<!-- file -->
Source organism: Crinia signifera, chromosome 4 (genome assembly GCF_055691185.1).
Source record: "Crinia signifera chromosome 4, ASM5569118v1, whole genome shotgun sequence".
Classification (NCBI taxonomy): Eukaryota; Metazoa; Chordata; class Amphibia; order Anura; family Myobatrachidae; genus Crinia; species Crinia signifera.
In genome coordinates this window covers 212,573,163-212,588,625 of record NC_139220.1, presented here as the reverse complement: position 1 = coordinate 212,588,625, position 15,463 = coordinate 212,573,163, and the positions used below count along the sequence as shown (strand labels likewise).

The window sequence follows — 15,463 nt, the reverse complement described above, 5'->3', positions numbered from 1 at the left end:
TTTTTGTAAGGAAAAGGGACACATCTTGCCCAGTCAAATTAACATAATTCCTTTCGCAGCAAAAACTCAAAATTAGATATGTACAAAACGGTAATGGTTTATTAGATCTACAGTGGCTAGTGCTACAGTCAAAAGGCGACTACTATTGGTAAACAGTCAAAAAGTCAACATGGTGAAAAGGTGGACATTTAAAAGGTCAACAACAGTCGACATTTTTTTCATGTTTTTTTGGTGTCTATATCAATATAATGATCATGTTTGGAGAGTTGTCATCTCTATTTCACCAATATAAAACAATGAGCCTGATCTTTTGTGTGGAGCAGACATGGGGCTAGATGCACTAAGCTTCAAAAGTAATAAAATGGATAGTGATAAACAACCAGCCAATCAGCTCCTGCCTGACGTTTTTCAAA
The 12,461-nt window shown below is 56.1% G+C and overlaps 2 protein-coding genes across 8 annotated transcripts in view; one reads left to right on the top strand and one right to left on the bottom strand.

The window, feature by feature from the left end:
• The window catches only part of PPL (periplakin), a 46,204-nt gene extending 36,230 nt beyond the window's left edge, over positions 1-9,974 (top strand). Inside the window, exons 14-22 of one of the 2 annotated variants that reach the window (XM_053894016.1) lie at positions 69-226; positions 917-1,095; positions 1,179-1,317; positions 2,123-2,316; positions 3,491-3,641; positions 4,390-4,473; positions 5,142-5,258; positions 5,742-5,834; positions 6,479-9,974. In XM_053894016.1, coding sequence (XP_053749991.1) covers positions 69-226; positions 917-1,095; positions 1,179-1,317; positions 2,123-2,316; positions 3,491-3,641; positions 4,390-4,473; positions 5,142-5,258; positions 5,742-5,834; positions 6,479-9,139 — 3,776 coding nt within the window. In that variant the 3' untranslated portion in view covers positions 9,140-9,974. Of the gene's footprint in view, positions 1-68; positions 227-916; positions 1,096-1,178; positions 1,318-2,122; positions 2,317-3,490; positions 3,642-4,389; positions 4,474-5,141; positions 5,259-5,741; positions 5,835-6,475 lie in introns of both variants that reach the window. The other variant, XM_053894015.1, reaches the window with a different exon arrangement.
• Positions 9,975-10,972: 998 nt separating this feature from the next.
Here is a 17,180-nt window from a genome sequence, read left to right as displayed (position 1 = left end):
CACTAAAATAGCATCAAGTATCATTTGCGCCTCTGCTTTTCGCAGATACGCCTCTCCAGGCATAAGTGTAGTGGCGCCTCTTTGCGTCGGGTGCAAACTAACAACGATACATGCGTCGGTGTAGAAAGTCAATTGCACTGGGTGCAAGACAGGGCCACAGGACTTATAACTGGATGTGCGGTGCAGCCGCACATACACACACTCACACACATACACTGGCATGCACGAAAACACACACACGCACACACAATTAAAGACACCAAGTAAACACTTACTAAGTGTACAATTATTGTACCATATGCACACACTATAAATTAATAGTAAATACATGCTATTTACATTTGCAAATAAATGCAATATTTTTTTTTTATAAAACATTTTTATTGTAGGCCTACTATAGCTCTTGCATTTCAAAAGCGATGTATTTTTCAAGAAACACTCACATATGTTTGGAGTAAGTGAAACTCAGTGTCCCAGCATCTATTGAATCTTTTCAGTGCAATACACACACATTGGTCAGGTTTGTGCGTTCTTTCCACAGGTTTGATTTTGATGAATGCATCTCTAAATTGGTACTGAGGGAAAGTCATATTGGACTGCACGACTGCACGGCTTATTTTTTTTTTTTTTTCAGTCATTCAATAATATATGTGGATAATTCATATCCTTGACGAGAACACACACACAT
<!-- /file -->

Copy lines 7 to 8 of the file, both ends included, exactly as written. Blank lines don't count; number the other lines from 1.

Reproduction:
The 12,461-nt window shown below is 56.1% G+C and overlaps 2 protein-coding genes across 8 annotated transcripts in view; one reads left to right on the top strand and one right to left on the bottom strand.

The window, feature by feature from the left end: